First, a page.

The United States is a fascinating case study in the complex links between crime, punishment and inequality, standing out as it does in terms of inequality as measured by a number of economic standards; levels of serious violent crime; and rates of imprisonment, penal surveillance and post-conviction disqualifications.
Join Dermot Ryan SC and Dr Pip Ryan at this lunchtime career seminar that discusses useful information and tips into becoming a barrister.
- Jennifer Robinson
- Kieran Pender
Join fellow alumni and Professor Sally Wheeler, Pro-Vice Chancellor (International Strategy) and Dean of ANU College of Law, for a special networking evening in the heart of London.
- The Hon Justice Monika Schmidt
Join The Hon Justice Monika Schmidt, judge of the Supreme Court of New South Wales, as she talks about her experiences in her role.
The National Judicial College of Australia and the Australian National University will hold their next annual conference at the Australian National University in Canberra on Saturday 29th February & Sunday 1st March 2020. The theme for 2020 is Sentencing.
- Professor Sjef van Erp
The ANU Centre for Commercial Law and the ANU Centre for European Studies are hosting a one day conference on recent developments and implications of blockchain technology and smart contracts. Speakers will include academics, policymakers and practitioners.
The Oxford Handbook of International Criminal Law will be launched by Professor Simon Bronitt, Head of School and Dean of Sydney Law School, University of Sydney.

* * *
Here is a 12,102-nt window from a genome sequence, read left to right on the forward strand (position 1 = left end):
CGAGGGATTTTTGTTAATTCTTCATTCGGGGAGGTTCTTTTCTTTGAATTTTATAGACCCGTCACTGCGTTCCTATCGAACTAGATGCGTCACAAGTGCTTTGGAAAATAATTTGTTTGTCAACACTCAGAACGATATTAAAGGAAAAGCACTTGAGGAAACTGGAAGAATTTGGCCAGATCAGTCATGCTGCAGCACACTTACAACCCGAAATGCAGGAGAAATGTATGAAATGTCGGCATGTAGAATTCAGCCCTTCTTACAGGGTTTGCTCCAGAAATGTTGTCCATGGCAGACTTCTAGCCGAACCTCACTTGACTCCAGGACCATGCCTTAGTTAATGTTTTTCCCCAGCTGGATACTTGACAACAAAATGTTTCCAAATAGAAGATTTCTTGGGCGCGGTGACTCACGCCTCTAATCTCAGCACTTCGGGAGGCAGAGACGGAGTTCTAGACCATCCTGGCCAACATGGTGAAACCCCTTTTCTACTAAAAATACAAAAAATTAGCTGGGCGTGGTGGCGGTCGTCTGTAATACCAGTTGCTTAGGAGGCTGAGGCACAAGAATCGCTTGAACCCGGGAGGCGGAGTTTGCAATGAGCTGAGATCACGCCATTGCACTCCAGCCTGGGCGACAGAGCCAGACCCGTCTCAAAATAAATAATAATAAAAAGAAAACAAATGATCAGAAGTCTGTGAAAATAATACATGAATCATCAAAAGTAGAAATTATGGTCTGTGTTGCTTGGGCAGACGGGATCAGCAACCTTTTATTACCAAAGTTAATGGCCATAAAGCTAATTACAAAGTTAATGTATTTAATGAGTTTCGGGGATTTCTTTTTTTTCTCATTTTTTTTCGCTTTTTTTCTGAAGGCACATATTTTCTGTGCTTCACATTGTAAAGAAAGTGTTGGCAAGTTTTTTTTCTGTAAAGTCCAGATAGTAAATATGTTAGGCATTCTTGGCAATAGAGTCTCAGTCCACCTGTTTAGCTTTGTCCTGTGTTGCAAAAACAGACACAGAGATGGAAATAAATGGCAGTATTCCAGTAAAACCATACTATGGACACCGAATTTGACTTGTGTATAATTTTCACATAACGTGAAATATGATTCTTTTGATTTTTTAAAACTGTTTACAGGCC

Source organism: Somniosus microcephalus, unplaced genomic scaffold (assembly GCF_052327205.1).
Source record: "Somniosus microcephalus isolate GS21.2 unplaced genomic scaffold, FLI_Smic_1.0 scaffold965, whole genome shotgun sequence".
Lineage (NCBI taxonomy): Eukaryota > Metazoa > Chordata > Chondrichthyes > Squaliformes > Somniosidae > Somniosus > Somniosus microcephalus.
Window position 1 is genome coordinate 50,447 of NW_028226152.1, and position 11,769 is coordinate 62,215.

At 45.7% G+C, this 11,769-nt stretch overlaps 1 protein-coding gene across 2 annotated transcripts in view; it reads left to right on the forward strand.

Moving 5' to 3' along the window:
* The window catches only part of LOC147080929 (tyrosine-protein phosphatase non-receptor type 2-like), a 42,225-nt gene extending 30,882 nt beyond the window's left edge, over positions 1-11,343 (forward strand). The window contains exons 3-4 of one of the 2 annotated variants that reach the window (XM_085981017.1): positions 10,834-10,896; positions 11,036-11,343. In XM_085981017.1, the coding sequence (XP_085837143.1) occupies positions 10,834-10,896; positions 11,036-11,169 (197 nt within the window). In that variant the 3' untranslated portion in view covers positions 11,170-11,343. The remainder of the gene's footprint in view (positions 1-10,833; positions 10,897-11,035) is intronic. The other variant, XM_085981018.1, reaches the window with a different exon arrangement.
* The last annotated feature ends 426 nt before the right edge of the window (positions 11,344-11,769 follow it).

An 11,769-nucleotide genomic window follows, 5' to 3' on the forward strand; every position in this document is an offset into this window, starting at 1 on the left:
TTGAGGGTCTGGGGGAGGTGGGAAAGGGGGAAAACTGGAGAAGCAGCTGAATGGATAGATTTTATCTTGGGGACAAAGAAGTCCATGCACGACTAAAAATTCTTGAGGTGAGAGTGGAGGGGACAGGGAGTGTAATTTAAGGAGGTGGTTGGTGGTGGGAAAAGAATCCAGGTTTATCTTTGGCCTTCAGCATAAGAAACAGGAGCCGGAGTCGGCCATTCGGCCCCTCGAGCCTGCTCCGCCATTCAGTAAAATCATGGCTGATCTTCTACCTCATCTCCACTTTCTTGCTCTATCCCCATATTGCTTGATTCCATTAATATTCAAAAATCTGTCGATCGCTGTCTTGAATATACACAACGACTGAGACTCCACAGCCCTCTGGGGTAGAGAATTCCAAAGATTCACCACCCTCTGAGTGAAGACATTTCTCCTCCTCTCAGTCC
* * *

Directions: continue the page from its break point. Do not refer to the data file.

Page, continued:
Join Associate Professor Nicole Roughan from the University of Auckland in her seminar about office-holding and officiality.
Professor Bonnie Honig is a globally renowned scholar. Her recent work reflects her enduring interest in contemporary political theory, democratic politics, and feminism. Her visit to the ANU will provide the occasion to present a public lecture that speaks to her new book, not yet released.
What is the role of art and aesthetics in developing the capacities of the public sphere to engage with the crises of the 21st century? What new resources do they offer to Australia’s endemic political failure to come to terms with our unfinished business, including the failure to offer constitutional recognition of First Peoples, denial of anthropogenic climate change, fears of immigration and growing social alienation? How can aesthetic forms engage with political ideas and public discourse?